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With flags snapping, rifles twirling and sabers spinning in the air, squads of high school color guards from across Florida competed in a color guard competition Saturday at River Ridge High. They twisted, turned, leaped, marched and strutted with the kind of precision and athletic ability that only comes with practice, practice, practice.

Boca Ciega's squad, along with seven others, came to compete in River Ridge High School's Royal Presentation of Guard Excellence. It was hosted by River Ridge's 1997 winter guard, the Royalettes.

"This is our first time out hosting a competition," said Leigh Ambrosio, the main organizer and mother of Stefanie Ambrosio, Royalette rifle twirler. "We started out by sending invitations across the state. We also recruited some sponsors here at home, so we'd be covered financially before the doors open. We really appreciate those businesses and supporters that helped with funds and time."

During the football season, the guards perform on the field along with school bands. In the winter, they train and compete, creating elaborate routines that are judged on execution, best overall effect, creativity, precision of movement and more. Saturday's competitors came from Hernando and Pasco High, from schools as close as Hudson and as far away as Citrus County and Pinellas County. The River Ridge High Band turned out to lend support.

"I'm a member of the band, not the guard," said Christina Kasm, who plays flute. "We came to cheer the Royalettes on, you know, make a little noise. They work real hard."

All the students worked hard. Some had very fancy costumes, others just dressed alike or in theme outfits. The Hudson High Guard for example, dressed in blue jeans in the style of the '50s, performed to a medley of songs from Grease. They were first up. Compared with the others that would follow, they were a small group. But they entertained the crowd with their energetic dancing and great moves.

After a brief lull in the action, (quickly filled by the music of the River Ridge band) Boca Ciega, a large, experienced troop with flamboyant costumes, took the floor.

Outside in the hallway, Hernando High was getting ready. The Hernando squad looked very slick, clad in all-black from head to toe. Their stark silver and black flags added to the effect.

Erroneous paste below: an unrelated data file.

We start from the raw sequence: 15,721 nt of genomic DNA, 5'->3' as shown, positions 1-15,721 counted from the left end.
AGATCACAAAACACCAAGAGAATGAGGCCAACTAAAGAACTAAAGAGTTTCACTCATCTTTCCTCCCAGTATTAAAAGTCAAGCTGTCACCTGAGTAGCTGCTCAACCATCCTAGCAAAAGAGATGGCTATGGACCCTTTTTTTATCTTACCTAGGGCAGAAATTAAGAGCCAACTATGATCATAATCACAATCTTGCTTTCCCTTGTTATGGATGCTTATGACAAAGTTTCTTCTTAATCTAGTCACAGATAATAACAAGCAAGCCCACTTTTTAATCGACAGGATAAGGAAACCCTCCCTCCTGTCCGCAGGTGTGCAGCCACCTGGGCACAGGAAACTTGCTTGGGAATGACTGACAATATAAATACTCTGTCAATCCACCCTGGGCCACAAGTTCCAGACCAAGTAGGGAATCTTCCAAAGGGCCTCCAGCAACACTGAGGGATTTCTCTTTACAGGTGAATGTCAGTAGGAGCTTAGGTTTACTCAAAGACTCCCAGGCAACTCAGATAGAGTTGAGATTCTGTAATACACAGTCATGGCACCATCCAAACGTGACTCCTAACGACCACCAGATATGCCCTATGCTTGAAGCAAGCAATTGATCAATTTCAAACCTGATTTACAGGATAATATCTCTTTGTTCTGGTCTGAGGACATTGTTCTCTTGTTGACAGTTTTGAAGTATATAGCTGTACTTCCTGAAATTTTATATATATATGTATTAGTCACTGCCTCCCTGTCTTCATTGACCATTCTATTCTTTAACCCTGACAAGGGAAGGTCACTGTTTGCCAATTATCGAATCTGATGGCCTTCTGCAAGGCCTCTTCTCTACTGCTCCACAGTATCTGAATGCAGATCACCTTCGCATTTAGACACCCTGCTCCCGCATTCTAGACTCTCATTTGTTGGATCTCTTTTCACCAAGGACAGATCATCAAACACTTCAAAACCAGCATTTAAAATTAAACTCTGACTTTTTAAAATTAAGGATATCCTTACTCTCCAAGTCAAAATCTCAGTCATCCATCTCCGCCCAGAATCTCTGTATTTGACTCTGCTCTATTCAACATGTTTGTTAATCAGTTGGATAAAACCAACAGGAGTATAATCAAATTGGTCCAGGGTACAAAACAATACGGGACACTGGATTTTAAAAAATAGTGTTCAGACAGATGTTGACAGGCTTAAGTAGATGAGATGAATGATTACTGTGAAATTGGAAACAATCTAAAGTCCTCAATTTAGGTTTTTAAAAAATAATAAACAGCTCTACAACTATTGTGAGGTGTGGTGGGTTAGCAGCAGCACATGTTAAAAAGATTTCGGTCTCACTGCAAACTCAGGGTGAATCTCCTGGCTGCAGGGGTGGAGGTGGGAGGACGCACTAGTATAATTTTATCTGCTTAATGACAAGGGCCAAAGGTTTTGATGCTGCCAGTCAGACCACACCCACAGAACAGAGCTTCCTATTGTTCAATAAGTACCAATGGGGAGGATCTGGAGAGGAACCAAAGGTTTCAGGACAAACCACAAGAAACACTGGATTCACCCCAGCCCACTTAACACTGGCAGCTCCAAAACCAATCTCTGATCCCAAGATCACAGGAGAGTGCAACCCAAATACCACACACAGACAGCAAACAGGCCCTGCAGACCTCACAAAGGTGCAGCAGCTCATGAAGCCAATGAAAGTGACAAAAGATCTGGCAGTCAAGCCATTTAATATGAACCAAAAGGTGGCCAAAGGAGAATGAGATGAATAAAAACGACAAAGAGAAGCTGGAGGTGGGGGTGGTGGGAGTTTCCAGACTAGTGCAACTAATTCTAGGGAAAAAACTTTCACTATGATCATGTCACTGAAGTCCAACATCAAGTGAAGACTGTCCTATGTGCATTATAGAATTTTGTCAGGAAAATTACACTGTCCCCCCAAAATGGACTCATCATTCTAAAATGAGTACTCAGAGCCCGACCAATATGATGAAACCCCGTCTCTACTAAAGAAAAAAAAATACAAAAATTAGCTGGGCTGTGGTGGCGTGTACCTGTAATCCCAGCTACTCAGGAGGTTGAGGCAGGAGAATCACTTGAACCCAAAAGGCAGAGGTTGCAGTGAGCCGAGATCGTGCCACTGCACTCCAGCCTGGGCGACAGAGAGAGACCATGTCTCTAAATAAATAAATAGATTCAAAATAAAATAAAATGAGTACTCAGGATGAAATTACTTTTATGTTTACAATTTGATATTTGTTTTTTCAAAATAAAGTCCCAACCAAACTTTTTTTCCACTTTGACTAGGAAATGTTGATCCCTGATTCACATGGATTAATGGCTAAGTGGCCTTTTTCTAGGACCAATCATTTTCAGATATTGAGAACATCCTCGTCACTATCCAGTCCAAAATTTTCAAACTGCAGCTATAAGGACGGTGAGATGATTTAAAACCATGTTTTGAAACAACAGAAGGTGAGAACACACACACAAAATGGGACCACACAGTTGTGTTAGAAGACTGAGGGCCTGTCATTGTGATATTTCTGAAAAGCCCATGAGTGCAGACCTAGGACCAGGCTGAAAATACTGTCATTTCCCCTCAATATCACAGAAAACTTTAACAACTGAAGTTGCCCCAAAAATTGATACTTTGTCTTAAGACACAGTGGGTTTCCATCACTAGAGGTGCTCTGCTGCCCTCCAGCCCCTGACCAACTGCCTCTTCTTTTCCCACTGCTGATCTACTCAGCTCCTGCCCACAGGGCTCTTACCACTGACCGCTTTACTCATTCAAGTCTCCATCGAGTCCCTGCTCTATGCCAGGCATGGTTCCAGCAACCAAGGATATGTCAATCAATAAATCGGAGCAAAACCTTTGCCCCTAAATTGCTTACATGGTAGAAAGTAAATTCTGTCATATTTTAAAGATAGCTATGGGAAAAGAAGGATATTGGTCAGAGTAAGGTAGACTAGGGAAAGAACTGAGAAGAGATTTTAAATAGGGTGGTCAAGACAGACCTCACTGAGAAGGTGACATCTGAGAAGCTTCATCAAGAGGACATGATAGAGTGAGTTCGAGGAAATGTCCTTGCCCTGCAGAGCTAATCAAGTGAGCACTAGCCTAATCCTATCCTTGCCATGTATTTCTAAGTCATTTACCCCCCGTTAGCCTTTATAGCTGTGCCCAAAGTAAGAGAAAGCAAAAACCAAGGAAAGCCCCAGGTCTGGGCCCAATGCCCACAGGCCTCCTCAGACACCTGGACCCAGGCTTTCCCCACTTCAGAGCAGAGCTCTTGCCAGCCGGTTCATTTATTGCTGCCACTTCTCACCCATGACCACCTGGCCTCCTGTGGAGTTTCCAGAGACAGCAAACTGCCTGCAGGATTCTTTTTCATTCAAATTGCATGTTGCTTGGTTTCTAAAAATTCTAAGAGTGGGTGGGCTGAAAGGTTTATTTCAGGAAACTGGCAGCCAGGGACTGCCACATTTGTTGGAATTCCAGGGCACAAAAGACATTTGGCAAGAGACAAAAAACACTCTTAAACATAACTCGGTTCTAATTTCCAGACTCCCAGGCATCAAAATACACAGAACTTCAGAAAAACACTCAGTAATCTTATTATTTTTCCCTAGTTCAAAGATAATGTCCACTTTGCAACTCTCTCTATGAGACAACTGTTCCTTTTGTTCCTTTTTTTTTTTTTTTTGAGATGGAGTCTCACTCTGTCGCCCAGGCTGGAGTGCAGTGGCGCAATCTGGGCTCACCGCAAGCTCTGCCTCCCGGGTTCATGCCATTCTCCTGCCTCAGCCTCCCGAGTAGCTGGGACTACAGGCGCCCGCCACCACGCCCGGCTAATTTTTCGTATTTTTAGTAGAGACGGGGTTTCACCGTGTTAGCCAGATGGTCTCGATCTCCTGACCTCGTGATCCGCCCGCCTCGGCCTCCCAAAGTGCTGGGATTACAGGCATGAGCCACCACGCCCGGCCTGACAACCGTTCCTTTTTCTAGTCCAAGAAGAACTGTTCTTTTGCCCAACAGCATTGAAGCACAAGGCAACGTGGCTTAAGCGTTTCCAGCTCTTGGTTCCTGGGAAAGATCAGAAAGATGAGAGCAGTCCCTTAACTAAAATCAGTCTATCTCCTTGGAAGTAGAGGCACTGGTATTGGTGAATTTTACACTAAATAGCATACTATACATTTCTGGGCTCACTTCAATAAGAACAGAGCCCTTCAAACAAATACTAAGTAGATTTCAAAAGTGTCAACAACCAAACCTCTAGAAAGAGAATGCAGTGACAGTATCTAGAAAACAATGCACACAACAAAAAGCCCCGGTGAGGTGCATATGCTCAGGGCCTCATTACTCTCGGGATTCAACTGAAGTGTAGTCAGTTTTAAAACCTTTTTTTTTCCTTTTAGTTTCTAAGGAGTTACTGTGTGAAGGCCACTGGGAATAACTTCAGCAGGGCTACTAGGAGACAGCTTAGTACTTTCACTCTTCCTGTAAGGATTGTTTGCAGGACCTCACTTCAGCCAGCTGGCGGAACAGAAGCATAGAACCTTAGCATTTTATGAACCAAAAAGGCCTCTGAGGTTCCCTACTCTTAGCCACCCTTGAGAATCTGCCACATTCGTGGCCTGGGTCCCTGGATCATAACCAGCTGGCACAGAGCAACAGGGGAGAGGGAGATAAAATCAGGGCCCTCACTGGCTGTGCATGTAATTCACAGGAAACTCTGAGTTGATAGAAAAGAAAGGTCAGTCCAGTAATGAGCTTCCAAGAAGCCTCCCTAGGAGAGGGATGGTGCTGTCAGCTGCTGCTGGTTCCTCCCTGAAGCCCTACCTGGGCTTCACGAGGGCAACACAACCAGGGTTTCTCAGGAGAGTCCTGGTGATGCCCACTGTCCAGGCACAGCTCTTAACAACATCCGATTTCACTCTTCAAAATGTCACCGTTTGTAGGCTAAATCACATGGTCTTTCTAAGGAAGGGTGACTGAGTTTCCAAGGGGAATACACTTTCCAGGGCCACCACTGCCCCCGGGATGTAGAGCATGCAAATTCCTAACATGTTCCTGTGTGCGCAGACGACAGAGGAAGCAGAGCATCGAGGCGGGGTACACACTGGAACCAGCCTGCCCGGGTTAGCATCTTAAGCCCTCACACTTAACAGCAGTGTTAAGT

"Our routine is very fast and lively this year," said Carey Prior, a ninth-grade flag twirler from Hernando. "We're performing to the theme of Mission Impossible."

The hosts from River Ridge would perform after the dinner break. Still they kept busy helping each other with hair and make-up hours before their turn.

"We're very excited about being the host," said Monica Annas, a flag carrier. "We've never had a competition here before. The routines are much more modern this year. Everyone's using more dance, very upbeat music and a lot more movement with rifles and sabers."

April Therrien, River Ridge guard captain, was having a bittersweet day.

"It's her last year on the squad," said April's mother, Linda. "April has been in guard since she started high school. She began as a flag girl, then became co-captain and now captain. I've seen such an incredible change in her self esteem. This is an excellent program for the girls, they work hard, and work as a team. And it's really wonderful to see 28 girls, all friends, care about each other the way they do."

April took a page in the program book to express her feelings in writing. Encased in a flag, April's note went like this:

This is my last year with you guys and I wish it wasn't. We have had so many great times as well as bad. And I will always remember how you accepted me into the guard family. I love you all.

As hosts, River Ridge could not win a trophy but earned a superior rating (at least a 253.5 out of an overall 300 points). The Boca Ciega squad took Grand Champion and also won a superior rating. Citrus ranked superior and so did Hernando.

Other awards were: best weaponry, Boca Ciega; best dance, Boca Ciega; and best overall effect, Hernando High.